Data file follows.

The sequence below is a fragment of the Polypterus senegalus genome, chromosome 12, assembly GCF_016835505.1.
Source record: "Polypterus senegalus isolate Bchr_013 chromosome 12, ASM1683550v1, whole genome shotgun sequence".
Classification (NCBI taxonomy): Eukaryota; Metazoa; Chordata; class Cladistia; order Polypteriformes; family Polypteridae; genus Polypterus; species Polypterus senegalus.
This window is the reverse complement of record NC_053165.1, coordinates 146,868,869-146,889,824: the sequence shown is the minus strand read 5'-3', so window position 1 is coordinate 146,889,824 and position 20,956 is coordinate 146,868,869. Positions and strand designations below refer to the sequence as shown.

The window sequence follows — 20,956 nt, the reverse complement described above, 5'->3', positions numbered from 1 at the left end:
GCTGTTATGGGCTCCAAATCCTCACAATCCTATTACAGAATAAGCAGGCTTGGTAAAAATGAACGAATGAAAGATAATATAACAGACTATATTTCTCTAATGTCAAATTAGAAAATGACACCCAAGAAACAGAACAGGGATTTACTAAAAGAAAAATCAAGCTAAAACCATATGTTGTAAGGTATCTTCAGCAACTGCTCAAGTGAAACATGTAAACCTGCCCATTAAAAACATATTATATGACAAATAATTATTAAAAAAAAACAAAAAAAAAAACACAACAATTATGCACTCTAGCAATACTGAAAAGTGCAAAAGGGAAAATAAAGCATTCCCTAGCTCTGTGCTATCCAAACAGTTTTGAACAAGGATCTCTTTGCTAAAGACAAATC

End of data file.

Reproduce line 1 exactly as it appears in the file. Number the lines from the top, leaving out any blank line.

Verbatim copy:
The sequence below is a fragment of the Polypterus senegalus genome, chromosome 12, assembly GCF_016835505.1.